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Block-o-Matic! (Beta)

a Web Page Segmentation Algorithm
Last update: Oct 2016
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Abstract

In this paper we describe Block-o-Matic, a web page segmentation algorithm. It is based on an hybrid approach for scanned document segmentation and visual-based content segmentation. A web page is associated with three structures: the DOM tree, the content structure and the logical structure. The DOM tree represents the HTML elements of a page, the geometric structure organizes the content based on a category and its geometry and finally the logical structure is the result of mapping content structure on the basis of the human-perceptible meaning that conforms the blocks. The segmentation process is divided in three phases: analysis, understanding and reconstruction of a web page. An evaluation method is proposed in order to perform the evaluation of web page segmentations based on a ground truth of 400 pages classified into 16 categories. A set of metrics are presented based on geometric properties of blocks. Satisfactory results are reached when comparing to other algorithms following the same approach

Block-o-Matic Web Page Segmentation Model

We extend the concepts of [4], a model for segmenting digitized document in the optical character recognition domain, and adapt it to web pages. The content structure is the DOM interface after rendering a page in a browser. The geometric structure describes a page with respect to the geometric properties of content elements. The logical structure describes the connections of blocks at a layout level. For example if a logical block is found at top of page and the next in the bottom, that suggests a vertical layout flow. As shown in Figure 1, the segmentation process of a page (W) is divided into three phases: page analysis, page understanding and page reconstruction. The extraction of the geometric structure (Wgeom) from the content structure (Wcont) is called web page analysis (c2g function). Mapping the geometric structure (Wgeom) into a logical structure (Wlog) is called document understanding (g2l function). Rebuilding the web page from the logic (Wlog), geometric (Wgeo) and content structure (Wcont) is called web page reconstruction (Rec function) where, W= Rec(W cont , c2g(Wcont), g2l(c2g(Wcont))). The c2g function ′ constructs the geometric structure from the content structure. It organizes the content in function of the tag as: content, container, content-container or default elements. Additionally, it checks that there are not overlapping between siblings blocks. The g2l function constructs the logic structure from geometric structure. It assigns labels to geometrics blocks depending on their position in the web page, the relative area they occupy and the visual cues of their content elements. The labels are: left, right, top, bottom, middle or in other case standard. The Rec function builds the page (W') which is the original document (W) enriched with all structure, into an linear document in a XML-like style.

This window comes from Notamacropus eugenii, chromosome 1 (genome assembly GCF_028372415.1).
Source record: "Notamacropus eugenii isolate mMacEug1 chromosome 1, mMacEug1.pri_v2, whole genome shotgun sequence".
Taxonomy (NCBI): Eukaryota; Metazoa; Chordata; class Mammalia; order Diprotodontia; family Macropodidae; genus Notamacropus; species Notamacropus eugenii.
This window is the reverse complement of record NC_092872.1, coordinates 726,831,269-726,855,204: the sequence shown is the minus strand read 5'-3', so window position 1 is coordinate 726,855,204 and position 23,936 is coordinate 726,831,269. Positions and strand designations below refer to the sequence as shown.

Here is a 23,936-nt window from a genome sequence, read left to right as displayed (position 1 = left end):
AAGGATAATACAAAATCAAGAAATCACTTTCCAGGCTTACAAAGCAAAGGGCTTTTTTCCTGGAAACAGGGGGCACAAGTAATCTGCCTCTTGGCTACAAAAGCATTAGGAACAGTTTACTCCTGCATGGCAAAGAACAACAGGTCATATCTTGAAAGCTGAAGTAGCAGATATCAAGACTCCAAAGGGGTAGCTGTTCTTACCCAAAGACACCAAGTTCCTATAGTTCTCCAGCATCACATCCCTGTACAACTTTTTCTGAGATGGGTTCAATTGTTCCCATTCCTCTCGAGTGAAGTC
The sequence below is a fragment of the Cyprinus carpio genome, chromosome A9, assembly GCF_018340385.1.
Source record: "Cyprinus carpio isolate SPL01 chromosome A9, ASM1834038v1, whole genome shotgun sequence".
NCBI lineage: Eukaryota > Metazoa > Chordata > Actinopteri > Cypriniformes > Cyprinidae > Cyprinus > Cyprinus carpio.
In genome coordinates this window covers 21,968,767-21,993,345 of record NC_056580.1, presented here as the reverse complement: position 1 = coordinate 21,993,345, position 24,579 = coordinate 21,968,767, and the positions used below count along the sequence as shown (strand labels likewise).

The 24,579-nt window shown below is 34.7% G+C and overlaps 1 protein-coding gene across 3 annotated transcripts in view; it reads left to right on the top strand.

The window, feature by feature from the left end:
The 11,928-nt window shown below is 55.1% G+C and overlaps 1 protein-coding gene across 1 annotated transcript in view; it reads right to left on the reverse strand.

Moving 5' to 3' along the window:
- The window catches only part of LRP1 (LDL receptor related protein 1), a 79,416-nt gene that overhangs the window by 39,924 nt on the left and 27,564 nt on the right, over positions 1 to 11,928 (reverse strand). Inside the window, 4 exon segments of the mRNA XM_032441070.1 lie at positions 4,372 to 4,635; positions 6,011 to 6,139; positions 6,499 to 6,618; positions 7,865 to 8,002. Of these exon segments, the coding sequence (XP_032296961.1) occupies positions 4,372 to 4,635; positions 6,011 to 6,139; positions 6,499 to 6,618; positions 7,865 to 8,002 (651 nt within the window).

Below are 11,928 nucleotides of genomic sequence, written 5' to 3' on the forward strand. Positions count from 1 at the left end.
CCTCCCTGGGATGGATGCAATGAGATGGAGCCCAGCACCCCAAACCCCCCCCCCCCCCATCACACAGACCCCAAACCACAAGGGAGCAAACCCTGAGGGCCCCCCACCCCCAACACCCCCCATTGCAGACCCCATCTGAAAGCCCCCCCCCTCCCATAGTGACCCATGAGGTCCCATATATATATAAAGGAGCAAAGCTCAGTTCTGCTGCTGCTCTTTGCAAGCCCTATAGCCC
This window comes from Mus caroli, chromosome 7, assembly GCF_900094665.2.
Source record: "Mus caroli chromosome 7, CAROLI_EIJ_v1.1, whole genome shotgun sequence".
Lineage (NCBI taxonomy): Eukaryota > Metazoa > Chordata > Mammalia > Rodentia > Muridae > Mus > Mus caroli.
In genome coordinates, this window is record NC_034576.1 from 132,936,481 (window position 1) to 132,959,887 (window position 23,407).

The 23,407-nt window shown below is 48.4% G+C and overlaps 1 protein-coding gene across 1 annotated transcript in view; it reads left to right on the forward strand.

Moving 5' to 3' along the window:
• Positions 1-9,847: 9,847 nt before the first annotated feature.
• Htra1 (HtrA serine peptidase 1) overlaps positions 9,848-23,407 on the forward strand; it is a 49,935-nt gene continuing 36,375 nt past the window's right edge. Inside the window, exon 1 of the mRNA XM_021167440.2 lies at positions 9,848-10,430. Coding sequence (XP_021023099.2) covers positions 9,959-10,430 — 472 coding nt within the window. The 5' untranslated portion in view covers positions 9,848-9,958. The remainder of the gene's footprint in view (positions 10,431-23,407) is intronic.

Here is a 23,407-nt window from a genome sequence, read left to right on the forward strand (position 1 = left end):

Demo Info

Get it:

BoM chrome extension [download]
Pagelyzer suite stand-alone distribution available on Github [visit]
Javascript Library on Github [visit]

Chrome Extension Installation Instruction

  1. Download .crx file to your computer
  2. Open a new Chrome browser window and write in the url bar
    chrome://extensions
  3. Drag & Drop this files to this new window
  4. Click 'Add'
  5. Done. Happy BOM!

Stand-alone Installation Instruction

Javascript Library Installation Instruction

Ground truth construction tool

Other tools

Publications

References

  1. Deng Cai, Shipeng Yu, Ji-Rong Wen, and Wei-Ying Ma. Extracting content structure for web pages based on visual
  2. representation. In Fifth Asia Pacific Web Conference (APWeb'03), 2003.
  3. Jisheng Liang, Ihsin T. Phillips, and Robert M. Haralick. Performance evaluation of document structure extraction algorithms. Computer Vision and Image Understanding, 84(1):144-159, 2001.
  4. Zeynep Pehlivan, Myriam Ben-Saad, and Stéphane Gançarski. Vi-diff: understanding web pages changes. In Proceedings of the 21st international conference on Database and expert systems applications: Part I, DEXA'10, pages 1-15, Berlin, Heidelberg, 2010. Springer-Verlag.
  5. Y.Y. Tang, C. Y. Suen, C. D. Yan, and M Cheriet. Document analysis and understanding: a brief survey. First International Conference on Document Analysis and Recognition, pages 17-31, 1991.
  6. Yeliz Yesilada. Web page segmentation: A review. Technical report, Middle East Technical University Northern Cyprus Campus, March 2011.
  7. https://github.com/openplanets/pagelyzer
  8. Faisal Shafait, Daniel Keysers, Thomas Breuel, "Performance Evaluation and Benchmarking of Six-Page Segmentation Algorithms," IEEE Transactions on Pattern Analysis and Machine Intelligence, vol. 30, no. 6, pp. 941-954, June,